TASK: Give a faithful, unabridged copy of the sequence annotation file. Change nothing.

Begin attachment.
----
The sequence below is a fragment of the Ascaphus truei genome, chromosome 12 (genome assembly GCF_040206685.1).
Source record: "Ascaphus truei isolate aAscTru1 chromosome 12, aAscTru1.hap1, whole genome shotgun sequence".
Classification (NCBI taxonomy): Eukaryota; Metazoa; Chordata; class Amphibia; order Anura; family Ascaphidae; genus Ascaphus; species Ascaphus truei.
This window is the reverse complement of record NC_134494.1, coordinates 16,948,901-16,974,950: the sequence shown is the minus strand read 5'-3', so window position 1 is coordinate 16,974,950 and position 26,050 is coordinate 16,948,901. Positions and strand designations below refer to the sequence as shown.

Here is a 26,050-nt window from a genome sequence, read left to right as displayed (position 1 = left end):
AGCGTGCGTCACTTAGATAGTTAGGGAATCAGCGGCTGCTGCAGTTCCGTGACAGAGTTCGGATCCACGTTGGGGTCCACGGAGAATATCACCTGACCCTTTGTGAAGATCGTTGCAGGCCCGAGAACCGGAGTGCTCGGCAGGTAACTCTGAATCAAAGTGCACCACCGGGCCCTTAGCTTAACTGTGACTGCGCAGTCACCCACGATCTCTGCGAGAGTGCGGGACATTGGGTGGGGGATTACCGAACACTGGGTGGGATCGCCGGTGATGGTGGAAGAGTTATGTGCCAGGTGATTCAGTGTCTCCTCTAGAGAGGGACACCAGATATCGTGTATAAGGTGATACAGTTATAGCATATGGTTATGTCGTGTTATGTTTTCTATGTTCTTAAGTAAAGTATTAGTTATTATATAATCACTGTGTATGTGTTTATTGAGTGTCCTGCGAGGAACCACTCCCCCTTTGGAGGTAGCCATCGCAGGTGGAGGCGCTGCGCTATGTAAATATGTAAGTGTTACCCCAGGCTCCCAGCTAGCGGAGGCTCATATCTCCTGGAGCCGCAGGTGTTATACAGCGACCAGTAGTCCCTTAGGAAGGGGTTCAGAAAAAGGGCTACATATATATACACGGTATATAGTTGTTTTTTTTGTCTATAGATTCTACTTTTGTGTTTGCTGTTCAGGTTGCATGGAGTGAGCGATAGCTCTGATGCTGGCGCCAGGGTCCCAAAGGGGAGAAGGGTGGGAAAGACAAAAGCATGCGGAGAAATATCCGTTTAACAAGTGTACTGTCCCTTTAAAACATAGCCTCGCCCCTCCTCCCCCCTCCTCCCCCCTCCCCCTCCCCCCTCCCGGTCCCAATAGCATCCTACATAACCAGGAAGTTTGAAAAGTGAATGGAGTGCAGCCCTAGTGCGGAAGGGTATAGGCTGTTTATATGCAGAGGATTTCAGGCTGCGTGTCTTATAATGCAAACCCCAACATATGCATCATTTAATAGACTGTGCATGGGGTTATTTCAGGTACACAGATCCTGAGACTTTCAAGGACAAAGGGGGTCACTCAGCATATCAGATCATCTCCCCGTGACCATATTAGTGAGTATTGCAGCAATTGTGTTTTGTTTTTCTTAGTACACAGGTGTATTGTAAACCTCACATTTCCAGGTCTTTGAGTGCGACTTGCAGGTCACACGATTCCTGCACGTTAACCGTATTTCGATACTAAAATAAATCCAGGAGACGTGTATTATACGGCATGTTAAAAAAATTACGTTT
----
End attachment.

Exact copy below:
The sequence below is a fragment of the Ascaphus truei genome, chromosome 12 (genome assembly GCF_040206685.1).
Source record: "Ascaphus truei isolate aAscTru1 chromosome 12, aAscTru1.hap1, whole genome shotgun sequence".
Classification (NCBI taxonomy): Eukaryota; Metazoa; Chordata; class Amphibia; order Anura; family Ascaphidae; genus Ascaphus; species Ascaphus truei.
This window is the reverse complement of record NC_134494.1, coordinates 16,948,901-16,974,950: the sequence shown is the minus strand read 5'-3', so window position 1 is coordinate 16,974,950 and position 26,050 is coordinate 16,948,901. Positions and strand designations below refer to the sequence as shown.

Here is a 26,050-nt window from a genome sequence, read left to right as displayed (position 1 = left end):
AGCGTGCGTCACTTAGATAGTTAGGGAATCAGCGGCTGCTGCAGTTCCGTGACAGAGTTCGGATCCACGTTGGGGTCCACGGAGAATATCACCTGACCCTTTGTGAAGATCGTTGCAGGCCCGAGAACCGGAGTGCTCGGCAGGTAACTCTGAATCAAAGTGCACCACCGGGCCCTTAGCTTAACTGTGACTGCGCAGTCACCCACGATCTCTGCGAGAGTGCGGGACATTGGGTGGGGGATTACCGAACACTGGGTGGGATCGCCGGTGATGGTGGAAGAGTTATGTGCCAGGTGATTCAGTGTCTCCTCTAGAGAGGGACACCAGATATCGTGTATAAGGTGATACAGTTATAGCATATGGTTATGTCGTGTTATGTTTTCTATGTTCTTAAGTAAAGTATTAGTTATTATATAATCACTGTGTATGTGTTTATTGAGTGTCCTGCGAGGAACCACTCCCCCTTTGGAGGTAGCCATCGCAGGTGGAGGCGCTGCGCTATGTAAATATGTAAGTGTTACCCCAGGCTCCCAGCTAGCGGAGGCTCATATCTCCTGGAGCCGCAGGTGTTATACAGCGACCAGTAGTCCCTTAGGAAGGGGTTCAGAAAAAGGGCTACATATATATACACGGTATATAGTTGTTTTTTTTGTCTATAGATTCTACTTTTGTGTTTGCTGTTCAGGTTGCATGGAGTGAGCGATAGCTCTGATGCTGGCGCCAGGGTCCCAAAGGGGAGAAGGGTGGGAAAGACAAAAGCATGCGGAGAAATATCCGTTTAACAAGTGTACTGTCCCTTTAAAACATAGCCTCGCCCCTCCTCCCCCCTCCTCCCCCCTCCCCCTCCCCCCTCCCGGTCCCAATAGCATCCTACATAACCAGGAAGTTTGAAAAGTGAATGGAGTGCAGCCCTAGTGCGGAAGGGTATAGGCTGTTTATATGCAGAGGATTTCAGGCTGCGTGTCTTATAATGCAAACCCCAACATATGCATCATTTAATAGACTGTGCATGGGGTTATTTCAGGTACACAGATCCTGAGACTTTCAAGGACAAAGGGGGTCACTCAGCATATCAGATCATCTCCCCGTGACCATATTAGTGAGTATTGCAGCAATTGTGTTTTGTTTTTCTTAGTACACAGGTGTATTGTAAACCTCACATTTCCAGGTCTTTGAGTGCGACTTGCAGGTCACACGATTCCTGCACGTTAACCGTATTTCGATACTAAAATAAATCCAGGAGACGTGTATTATACGGCATGTTAAAAAAATTACGTTT